Archive for December, 2011

A Recipe for Unreasonable Profits

There’s an unnatural attraction to lean – a methodology to change the value stream to reduce waste.  And it’s the same with Design for Manufacturing (DFM) – a methodology to design out cost of your piece-parts. The real rain maker is Design for Assembly (DFA) which eliminates parts altogether (50% reductions are commonplace.) DFA is far more powerful.

The cost for a designed out part is zero.  Floor space for a designed out part is zero. Transportation cost for a designed out part is zero. (Can you say Green?) From a lean perspective, for a designed out part there is zero waste.  For a designed out part the seven wastes do not apply.

Here’s a recipe for unreasonable profits:

Design out half the parts with DFA.  For the ones that remain, choose the three highest cost parts and design out the cost.  Then, and only then, do lean on the manufacturing processes.

For a video version of the post, see this link: (Video embedded below.)

A Recipe for Unreasonable Profits.

 

How To Create a Sea of Manufacturing Jobs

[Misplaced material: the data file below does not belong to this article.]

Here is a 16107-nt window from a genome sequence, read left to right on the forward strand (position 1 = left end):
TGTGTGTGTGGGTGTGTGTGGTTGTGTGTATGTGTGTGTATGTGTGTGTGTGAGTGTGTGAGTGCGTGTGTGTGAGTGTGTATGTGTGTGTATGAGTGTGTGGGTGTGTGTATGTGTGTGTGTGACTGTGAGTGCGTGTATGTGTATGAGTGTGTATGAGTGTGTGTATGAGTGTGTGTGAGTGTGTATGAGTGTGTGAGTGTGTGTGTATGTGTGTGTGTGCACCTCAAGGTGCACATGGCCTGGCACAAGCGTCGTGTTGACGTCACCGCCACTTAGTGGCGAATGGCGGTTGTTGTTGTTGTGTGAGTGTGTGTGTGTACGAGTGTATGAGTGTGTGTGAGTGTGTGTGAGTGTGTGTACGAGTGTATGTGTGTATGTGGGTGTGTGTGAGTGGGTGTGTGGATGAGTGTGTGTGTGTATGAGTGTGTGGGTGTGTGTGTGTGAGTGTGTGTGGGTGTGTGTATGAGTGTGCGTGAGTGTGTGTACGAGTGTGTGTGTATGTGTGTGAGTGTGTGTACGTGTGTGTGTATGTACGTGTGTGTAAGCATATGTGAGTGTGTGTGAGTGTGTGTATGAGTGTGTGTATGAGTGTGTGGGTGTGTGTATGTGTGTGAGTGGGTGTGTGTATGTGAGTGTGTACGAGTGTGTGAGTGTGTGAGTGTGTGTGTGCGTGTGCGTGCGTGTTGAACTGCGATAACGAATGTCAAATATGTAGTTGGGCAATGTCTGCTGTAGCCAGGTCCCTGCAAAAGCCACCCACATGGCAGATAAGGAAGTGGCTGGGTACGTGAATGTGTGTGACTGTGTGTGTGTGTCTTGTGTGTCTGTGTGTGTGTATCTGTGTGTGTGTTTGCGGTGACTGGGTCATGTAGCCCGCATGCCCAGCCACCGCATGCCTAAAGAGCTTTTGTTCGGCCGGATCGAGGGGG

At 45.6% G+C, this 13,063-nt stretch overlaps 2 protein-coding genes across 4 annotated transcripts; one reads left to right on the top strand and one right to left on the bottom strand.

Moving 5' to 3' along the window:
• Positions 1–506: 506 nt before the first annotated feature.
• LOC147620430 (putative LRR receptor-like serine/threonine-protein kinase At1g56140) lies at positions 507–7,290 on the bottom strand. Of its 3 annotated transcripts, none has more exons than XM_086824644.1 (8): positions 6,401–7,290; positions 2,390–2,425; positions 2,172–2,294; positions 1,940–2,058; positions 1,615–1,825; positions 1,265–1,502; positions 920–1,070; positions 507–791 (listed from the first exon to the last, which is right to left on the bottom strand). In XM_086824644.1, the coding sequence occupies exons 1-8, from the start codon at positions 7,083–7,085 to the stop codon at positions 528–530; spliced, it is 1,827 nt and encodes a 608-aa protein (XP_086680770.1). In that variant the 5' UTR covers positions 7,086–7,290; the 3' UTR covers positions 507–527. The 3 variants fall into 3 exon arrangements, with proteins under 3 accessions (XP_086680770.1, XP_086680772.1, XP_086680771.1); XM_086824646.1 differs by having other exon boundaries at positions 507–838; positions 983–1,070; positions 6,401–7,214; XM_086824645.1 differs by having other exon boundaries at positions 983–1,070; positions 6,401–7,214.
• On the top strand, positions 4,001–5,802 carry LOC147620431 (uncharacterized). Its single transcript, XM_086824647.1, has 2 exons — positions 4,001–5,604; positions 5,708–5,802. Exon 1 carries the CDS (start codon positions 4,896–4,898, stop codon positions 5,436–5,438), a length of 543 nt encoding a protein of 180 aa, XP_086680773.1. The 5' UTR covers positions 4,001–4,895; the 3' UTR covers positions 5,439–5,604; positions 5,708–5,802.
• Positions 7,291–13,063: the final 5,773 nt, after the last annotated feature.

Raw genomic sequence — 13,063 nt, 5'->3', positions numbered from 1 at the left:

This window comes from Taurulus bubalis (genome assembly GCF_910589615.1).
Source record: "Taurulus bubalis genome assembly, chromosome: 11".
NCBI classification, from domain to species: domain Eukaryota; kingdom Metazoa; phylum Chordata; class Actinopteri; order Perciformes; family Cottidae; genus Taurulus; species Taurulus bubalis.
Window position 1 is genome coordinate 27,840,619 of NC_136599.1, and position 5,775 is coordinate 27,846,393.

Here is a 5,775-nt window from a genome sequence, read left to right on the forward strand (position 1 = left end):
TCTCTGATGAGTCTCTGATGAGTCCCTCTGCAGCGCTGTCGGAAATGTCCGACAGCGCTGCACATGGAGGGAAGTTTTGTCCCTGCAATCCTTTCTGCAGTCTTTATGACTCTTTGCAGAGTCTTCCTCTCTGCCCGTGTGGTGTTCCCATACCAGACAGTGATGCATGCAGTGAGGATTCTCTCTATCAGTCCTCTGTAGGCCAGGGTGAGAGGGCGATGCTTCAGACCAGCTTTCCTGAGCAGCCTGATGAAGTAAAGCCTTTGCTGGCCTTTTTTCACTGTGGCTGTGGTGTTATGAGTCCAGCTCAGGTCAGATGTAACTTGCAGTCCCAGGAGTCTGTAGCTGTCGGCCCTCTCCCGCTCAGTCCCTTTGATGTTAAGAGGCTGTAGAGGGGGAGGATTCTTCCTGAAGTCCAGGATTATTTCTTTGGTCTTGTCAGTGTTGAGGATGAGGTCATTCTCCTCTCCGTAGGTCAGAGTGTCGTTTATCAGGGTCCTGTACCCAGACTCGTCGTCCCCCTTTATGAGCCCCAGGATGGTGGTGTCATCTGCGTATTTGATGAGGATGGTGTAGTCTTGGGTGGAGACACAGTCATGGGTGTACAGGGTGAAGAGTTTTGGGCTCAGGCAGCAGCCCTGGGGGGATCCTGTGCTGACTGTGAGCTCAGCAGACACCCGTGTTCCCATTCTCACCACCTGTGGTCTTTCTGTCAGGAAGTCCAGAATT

It’s been a long slide from greatness for US manufacturing.  It’s been downhill since the 70s – a multi-decade slide.  Lately there’s a lot of hype about a manufacturing renaissance in the US – re-shoring, on-shoring, right-shoring.  But the celebration misguided.  A real, sustainable return to greatness will take decades, decades of single-minded focus, coordination, alignment and hard work – industry, government, and academia in it together for the long haul.

To return to greatness, the number of new manufacturing jobs to be created is distressing. 100,000 new manufacturing jobs is paltry. And today there is a severe skills gap.  Today there are unfilled manufacturing jobs because there’s no one to do the work. No one has the skills. With so many without jobs it sad.  No, it’s a shame.  And the manufacturing talent pipeline is dry – priming before filling.  Creating a sea of new manufacturing jobs will be hard, but filling them will be harder.  What can we do?

The first thing to do is make list of all the open manufacturing jobs and categorize them. Sort them by themes: by discipline, skills, experience, tools.  Use the themes to create training programs, train people, and fill the open jobs. (Demonstrate coordinated work of government, industry, and academia.)  Then, using the learning, repeat.  Define themes of open manufacturing jobs, create training programs, train, and fill the jobs.  After doing this several times there will be sufficient knowledge to predict needed skills and proactive training can begin.  This cycle should continue for decades.